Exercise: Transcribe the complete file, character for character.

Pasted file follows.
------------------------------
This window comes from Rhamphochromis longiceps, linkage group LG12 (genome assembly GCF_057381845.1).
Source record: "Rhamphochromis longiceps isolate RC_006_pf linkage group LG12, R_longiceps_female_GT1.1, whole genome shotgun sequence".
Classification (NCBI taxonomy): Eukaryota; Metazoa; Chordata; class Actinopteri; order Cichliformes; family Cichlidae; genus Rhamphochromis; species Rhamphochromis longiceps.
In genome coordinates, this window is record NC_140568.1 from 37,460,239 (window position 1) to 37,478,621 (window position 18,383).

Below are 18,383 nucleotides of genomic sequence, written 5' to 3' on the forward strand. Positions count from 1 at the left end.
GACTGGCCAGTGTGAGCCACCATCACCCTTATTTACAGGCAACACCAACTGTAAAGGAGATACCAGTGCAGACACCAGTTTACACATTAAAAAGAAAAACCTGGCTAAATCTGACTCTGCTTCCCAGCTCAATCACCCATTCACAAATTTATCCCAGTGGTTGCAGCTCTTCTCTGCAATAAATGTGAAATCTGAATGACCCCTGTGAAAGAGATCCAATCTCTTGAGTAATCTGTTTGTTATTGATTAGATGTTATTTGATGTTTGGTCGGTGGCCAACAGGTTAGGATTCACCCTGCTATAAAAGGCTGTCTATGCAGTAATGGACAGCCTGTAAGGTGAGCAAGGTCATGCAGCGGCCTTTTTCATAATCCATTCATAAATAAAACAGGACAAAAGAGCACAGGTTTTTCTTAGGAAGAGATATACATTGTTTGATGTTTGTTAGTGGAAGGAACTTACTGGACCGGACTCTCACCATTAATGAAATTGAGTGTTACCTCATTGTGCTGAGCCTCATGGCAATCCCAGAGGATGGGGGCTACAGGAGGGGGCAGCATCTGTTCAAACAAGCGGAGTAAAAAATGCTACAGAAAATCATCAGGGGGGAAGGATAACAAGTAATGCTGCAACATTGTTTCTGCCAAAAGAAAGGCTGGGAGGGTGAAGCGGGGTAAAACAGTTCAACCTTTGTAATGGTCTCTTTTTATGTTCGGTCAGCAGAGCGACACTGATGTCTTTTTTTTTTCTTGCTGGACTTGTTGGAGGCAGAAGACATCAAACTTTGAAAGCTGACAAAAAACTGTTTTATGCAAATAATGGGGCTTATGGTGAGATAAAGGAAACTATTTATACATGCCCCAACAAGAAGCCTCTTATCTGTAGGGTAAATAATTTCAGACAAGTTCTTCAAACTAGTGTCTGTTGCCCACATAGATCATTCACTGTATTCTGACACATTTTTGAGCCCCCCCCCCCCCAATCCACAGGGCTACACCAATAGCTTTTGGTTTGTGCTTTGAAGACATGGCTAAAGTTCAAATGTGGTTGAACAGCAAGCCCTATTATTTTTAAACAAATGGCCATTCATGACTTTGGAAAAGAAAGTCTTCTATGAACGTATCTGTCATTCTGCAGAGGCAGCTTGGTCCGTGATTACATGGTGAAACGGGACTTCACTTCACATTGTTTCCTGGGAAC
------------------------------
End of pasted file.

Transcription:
This window comes from Rhamphochromis longiceps, linkage group LG12 (genome assembly GCF_057381845.1).
Source record: "Rhamphochromis longiceps isolate RC_006_pf linkage group LG12, R_longiceps_female_GT1.1, whole genome shotgun sequence".
Classification (NCBI taxonomy): Eukaryota; Metazoa; Chordata; class Actinopteri; order Cichliformes; family Cichlidae; genus Rhamphochromis; species Rhamphochromis longiceps.
In genome coordinates, this window is record NC_140568.1 from 37,460,239 (window position 1) to 37,478,621 (window position 18,383).

Below are 18,383 nucleotides of genomic sequence, written 5' to 3' on the forward strand. Positions count from 1 at the left end.
GACTGGCCAGTGTGAGCCACCATCACCCTTATTTACAGGCAACACCAACTGTAAAGGAGATACCAGTGCAGACACCAGTTTACACATTAAAAAGAAAAACCTGGCTAAATCTGACTCTGCTTCCCAGCTCAATCACCCATTCACAAATTTATCCCAGTGGTTGCAGCTCTTCTCTGCAATAAATGTGAAATCTGAATGACCCCTGTGAAAGAGATCCAATCTCTTGAGTAATCTGTTTGTTATTGATTAGATGTTATTTGATGTTTGGTCGGTGGCCAACAGGTTAGGATTCACCCTGCTATAAAAGGCTGTCTATGCAGTAATGGACAGCCTGTAAGGTGAGCAAGGTCATGCAGCGGCCTTTTTCATAATCCATTCATAAATAAAACAGGACAAAAGAGCACAGGTTTTTCTTAGGAAGAGATATACATTGTTTGATGTTTGTTAGTGGAAGGAACTTACTGGACCGGACTCTCACCATTAATGAAATTGAGTGTTACCTCATTGTGCTGAGCCTCATGGCAATCCCAGAGGATGGGGGCTACAGGAGGGGGCAGCATCTGTTCAAACAAGCGGAGTAAAAAATGCTACAGAAAATCATCAGGGGGGAAGGATAACAAGTAATGCTGCAACATTGTTTCTGCCAAAAGAAAGGCTGGGAGGGTGAAGCGGGGTAAAACAGTTCAACCTTTGTAATGGTCTCTTTTTATGTTCGGTCAGCAGAGCGACACTGATGTCTTTTTTTTTTCTTGCTGGACTTGTTGGAGGCAGAAGACATCAAACTTTGAAAGCTGACAAAAAACTGTTTTATGCAAATAATGGGGCTTATGGTGAGATAAAGGAAACTATTTATACATGCCCCAACAAGAAGCCTCTTATCTGTAGGGTAAATAATTTCAGACAAGTTCTTCAAACTAGTGTCTGTTGCCCACATAGATCATTCACTGTATTCTGACACATTTTTGAGCCCCCCCCCCCCCAATCCACAGGGCTACACCAATAGCTTTTGGTTTGTGCTTTGAAGACATGGCTAAAGTTCAAATGTGGTTGAACAGCAAGCCCTATTATTTTTAAACAAATGGCCATTCATGACTTTGGAAAAGAAAGTCTTCTATGAACGTATCTGTCATTCTGCAGAGGCAGCTTGGTCCGTGATTACATGGTGAAACGGGACTTCACTTCACATTGTTTCCTGGGAAC